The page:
“Music is a moral law. It gives a soul to the universe, wings to the mind, flight to the imagination, a charm to sadness, and life to everything. It is the essence of order, and leads to all that is good, just and beautiful, of which it is the invisible, but nevertheless dazzling, passionate, and eternal form.”

Sunday, October 29, 2017

Etude in Double Notes: Please Don't Isolate Fingers

     A student writes asking for advice about playing an etude that is clearly designed to teach the playing of double notes. Her approach at first was to employ only fingers, which is a mistake because the fingers do not act alone. Separating the fingers from the hand/arm alliance produces considerable strain, especially in speed.
Double-Note Etude

     Instead of thinking of individual intervals played with separate fingers, consider shaping the intervals in pairs. The thumb likes to play in the direction of in, toward the fall board but still at the outer edge of the key. So, the sixth feels slightly in and the third slightly out, toward the torso. These are very small gestures, a sort of moving in place, so to speak.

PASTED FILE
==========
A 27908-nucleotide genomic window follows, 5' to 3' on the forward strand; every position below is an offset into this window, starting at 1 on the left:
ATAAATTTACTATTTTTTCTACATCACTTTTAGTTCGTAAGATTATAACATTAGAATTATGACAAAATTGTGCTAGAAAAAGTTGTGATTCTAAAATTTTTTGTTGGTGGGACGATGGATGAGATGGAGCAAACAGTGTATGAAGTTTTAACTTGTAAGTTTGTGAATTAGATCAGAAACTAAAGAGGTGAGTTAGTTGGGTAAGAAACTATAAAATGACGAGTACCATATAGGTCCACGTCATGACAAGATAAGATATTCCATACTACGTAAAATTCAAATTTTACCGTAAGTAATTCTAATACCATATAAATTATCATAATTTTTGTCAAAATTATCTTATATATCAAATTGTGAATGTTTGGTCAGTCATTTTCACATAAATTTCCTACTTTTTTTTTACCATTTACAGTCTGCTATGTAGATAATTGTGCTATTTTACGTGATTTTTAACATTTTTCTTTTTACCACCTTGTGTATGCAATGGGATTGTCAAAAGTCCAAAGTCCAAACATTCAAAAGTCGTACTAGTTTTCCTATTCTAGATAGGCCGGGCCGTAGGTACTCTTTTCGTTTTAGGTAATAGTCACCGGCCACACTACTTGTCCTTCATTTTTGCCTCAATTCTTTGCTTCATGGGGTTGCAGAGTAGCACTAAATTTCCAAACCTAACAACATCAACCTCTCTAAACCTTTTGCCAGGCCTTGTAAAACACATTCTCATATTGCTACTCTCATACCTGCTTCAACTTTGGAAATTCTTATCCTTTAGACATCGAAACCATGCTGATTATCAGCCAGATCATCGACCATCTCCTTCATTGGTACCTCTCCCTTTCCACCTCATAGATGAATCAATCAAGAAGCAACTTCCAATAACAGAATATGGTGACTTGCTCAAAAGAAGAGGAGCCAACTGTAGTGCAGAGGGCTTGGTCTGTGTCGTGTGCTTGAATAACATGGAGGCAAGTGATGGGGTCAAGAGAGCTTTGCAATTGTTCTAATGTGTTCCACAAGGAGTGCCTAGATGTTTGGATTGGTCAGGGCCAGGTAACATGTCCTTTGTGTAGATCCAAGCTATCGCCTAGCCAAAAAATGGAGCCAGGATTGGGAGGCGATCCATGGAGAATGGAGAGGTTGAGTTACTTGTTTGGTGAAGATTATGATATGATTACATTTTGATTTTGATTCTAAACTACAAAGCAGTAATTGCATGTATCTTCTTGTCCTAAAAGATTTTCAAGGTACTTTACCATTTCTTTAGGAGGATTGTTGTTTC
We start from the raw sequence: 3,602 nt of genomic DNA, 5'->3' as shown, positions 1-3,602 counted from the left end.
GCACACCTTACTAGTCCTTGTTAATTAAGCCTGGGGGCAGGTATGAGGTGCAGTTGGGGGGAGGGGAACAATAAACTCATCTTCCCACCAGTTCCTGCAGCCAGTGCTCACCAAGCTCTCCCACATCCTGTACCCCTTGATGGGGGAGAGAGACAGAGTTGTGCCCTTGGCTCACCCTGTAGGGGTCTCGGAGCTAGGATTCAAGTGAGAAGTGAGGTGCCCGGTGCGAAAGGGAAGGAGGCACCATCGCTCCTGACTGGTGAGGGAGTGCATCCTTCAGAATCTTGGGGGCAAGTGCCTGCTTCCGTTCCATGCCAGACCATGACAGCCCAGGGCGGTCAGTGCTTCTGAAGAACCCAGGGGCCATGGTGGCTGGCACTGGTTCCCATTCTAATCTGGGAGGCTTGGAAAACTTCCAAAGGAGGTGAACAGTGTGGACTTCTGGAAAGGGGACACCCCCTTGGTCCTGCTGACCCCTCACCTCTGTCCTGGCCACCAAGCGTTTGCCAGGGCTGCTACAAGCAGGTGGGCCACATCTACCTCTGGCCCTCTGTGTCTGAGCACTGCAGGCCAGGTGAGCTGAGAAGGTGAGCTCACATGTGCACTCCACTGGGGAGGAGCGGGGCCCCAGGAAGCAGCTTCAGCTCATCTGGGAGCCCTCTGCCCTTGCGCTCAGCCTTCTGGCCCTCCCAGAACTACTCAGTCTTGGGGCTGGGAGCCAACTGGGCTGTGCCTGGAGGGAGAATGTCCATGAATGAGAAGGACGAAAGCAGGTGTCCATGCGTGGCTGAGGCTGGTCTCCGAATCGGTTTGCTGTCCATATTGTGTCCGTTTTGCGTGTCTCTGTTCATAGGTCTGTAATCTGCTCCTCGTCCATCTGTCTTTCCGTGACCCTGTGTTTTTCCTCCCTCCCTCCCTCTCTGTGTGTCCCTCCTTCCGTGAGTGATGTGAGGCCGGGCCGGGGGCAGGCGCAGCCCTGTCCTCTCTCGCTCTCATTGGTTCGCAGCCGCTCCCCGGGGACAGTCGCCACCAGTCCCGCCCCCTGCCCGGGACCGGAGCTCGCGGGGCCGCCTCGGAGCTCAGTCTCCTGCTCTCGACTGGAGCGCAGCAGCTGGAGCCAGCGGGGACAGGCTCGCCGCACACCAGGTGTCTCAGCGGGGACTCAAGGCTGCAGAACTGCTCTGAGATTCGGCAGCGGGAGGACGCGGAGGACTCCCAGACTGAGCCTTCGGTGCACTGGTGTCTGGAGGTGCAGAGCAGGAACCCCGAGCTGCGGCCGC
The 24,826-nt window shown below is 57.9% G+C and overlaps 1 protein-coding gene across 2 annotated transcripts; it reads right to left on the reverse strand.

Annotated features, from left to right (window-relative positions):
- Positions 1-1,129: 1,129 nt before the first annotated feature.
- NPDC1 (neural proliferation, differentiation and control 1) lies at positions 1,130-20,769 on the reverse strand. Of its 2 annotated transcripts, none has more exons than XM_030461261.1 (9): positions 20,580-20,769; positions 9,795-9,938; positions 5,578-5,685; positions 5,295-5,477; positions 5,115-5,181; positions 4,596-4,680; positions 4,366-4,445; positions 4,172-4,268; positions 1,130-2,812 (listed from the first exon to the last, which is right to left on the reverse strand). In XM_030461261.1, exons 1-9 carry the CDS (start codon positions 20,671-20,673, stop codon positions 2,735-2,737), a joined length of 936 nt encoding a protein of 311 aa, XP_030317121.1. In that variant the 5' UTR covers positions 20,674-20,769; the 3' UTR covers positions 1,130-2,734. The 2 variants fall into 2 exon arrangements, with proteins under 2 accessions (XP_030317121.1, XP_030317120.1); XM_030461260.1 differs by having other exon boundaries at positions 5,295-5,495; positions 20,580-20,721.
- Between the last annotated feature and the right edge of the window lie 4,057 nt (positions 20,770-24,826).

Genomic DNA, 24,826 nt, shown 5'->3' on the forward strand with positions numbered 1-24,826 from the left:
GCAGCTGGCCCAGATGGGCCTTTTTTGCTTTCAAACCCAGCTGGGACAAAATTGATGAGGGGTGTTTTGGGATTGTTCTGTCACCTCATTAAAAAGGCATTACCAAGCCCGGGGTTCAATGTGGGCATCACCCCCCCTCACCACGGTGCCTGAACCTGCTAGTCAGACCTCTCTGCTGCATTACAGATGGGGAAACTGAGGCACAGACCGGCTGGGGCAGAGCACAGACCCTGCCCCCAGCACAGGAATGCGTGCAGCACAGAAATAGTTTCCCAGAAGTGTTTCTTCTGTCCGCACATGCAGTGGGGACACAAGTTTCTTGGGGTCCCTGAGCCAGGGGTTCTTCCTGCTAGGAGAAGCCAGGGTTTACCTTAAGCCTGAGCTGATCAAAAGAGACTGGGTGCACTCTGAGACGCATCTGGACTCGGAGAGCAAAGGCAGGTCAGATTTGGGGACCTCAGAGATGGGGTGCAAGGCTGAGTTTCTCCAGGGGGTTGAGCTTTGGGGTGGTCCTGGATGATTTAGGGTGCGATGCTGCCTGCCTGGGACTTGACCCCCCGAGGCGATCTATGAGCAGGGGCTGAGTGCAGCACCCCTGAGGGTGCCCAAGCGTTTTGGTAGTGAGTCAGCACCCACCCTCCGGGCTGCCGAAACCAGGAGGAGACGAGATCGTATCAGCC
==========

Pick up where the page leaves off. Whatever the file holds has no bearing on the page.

Some might argue that down and up motions are called for. This can work, but the inclination is to make down and up gestures too large.
     Having said all this, I ask why bother with this etude? If you want to play double notes look at passages in Beethoven's Appassionata or the Schumann Toccata. You don't need to play the entire work, just the salient measures. If those are too challenging, find passages in other repertoire to work on. Playing etudes like the above is a little like practicing X in order to do Y.

Saturday, October 7, 2017

Chopin Nocturnes

I'm happy to announce the publication of my newest book:

Available now at CreateSpace E-store.

Playing Chopin successfully is a lot like being both singer and accompanist— sorry, collaborative pianist. Achieve a successful collaboration between the hands with imagination and an understanding of style, and colorful scenes galore emerge along the way. In this volume we consider the technical means by which a happy collaboration between the hands becomes second nature. In my experience, if there is an impediment to a successful performance of the Nocturnes, that impediment originates in the left hand. If the fingering and its technical logic are not well understood, the right-hand fioriture have no place to take root, and more often than not die on the vine. How do we negotiate an accompaniment pattern that seems to tease the hand into awkward stretches? How do we organize a melisma of twenty-seven notes against six? And how on earth do we interpret all those grace-notes attached to appoggiaturas and other pesky symbols? With over two hundred musical examples and references to selected video demonstrations, all of these questions and more are answered here as they occur in nineteen Nocturnes.